I've dealt with acne my entire adult life (they all told me I'd grow out of it, the liars). And although acne has been linked to milk and dairy products in several studies, going vegan did not clear up my skin at all.
Of course, although it didn't contain dairy, my early vegan diet did include daily servings of things like soda, chips, candy, and french fries.
When I learned about nutrient-density and started following Eat To Live, things changed. I cleared sugar, white flour, and oil out of my diet and added more fruits and vegetables, and within two to three weeks my acne had disappeared. At first I didn't know what to make of it. Each morning I would stare intently into the bathroom mirror, ready to do battle with my face, and would find that I had nothing to fight. I would stand back and gape at myself. No zits!
Of course, I'll always have acne scars and pores you can see across the room (along with wrinkles now, how lovely), but for the first time in my adult life I have clear skin. The nasty bumps return and flare up all along my chin and jawline within two to three weeks of bringing sweets back into my diet. (I wish I could say one experience of this was enough to keep me on the wagon forever, but I must admit I've fallen off a few times now, always with the same results.)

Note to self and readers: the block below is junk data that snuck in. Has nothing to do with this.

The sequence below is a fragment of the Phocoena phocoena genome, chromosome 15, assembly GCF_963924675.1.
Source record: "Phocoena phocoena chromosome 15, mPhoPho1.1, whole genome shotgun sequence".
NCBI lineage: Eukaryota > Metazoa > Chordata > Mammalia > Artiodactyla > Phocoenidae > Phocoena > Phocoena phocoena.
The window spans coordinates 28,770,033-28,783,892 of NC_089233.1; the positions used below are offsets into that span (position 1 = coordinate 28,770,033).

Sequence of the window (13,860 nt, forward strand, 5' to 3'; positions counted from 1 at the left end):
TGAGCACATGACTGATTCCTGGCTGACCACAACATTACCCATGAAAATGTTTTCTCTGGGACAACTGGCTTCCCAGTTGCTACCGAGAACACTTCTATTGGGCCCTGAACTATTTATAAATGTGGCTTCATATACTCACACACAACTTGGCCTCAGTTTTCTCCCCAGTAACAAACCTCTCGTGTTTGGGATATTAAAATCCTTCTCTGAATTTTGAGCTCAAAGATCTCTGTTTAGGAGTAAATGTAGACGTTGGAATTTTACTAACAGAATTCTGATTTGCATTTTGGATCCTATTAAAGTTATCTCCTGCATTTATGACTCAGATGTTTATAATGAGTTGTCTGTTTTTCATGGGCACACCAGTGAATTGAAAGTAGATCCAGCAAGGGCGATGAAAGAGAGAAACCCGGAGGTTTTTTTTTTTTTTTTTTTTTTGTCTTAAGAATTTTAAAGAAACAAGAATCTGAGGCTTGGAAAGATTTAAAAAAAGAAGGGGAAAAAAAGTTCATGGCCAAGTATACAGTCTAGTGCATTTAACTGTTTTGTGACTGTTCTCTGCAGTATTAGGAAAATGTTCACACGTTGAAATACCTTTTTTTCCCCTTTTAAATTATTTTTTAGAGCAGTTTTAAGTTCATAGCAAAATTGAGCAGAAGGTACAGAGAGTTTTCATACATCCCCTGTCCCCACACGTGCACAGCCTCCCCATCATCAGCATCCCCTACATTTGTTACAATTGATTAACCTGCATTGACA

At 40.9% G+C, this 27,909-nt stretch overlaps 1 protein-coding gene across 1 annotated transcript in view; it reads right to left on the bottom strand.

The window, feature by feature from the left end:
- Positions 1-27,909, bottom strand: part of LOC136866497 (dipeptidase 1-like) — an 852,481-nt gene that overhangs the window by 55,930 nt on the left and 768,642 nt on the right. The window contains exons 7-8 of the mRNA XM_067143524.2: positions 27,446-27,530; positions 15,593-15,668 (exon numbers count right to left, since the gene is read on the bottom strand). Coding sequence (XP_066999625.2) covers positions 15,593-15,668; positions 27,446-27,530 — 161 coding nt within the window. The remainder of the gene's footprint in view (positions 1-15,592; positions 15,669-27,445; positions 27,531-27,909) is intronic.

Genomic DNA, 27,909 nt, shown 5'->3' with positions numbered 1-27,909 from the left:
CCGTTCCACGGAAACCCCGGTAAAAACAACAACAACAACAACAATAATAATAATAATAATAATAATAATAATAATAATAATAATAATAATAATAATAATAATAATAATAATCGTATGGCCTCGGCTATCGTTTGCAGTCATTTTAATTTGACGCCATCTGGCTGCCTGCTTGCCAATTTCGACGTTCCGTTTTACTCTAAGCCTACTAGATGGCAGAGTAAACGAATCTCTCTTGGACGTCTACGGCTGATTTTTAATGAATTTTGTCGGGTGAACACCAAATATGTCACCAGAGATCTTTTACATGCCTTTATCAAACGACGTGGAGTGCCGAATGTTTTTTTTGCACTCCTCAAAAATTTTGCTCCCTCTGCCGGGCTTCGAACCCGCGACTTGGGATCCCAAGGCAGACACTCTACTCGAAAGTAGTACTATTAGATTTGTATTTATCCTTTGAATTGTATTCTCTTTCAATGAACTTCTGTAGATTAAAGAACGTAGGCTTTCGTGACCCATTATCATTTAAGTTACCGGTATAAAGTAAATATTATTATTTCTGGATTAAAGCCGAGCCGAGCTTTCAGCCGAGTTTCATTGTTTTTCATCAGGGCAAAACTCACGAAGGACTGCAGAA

Then last week I discovered that I'm not alone. Here's the passage I read in Anticancer:
"When [Loren Cordain, PhD] was told that certain population groups whose way of life is very different from ours had no experience of acne (which is caused by an inflammation of the epidermis, among other mechanisms), he wanted to find out how this could occur...Cordain accompanied a team of dermatologists to examine the skin of 1,200 adolescents cut off from the rest of the world in the Kitavan Islands of New Guinea, and 130 Ache Indians living in isolation in Paraguay. In these two groups they found no trace whatsoever of acne. In their article in Archives of Dermatology, the researchers attributed their amazing discovery to the adolescents' nutrition. The diets of these contemporary sheltered groups resemble those of our distant ancestors: no refined sugar or white flour, thus no peaks of insulin or IGF in the blood.Think this information will be enough to convince shmoo to go sugar-free? I doubt it. That monkey just don't let go. But maybe when he gets interested in girls...
"In Australia, researchers convinced Western adolescents to try a diet restricting sugar and white flour for three months. In a few weeks, their insulin and IGF levels diminished. So did their acne."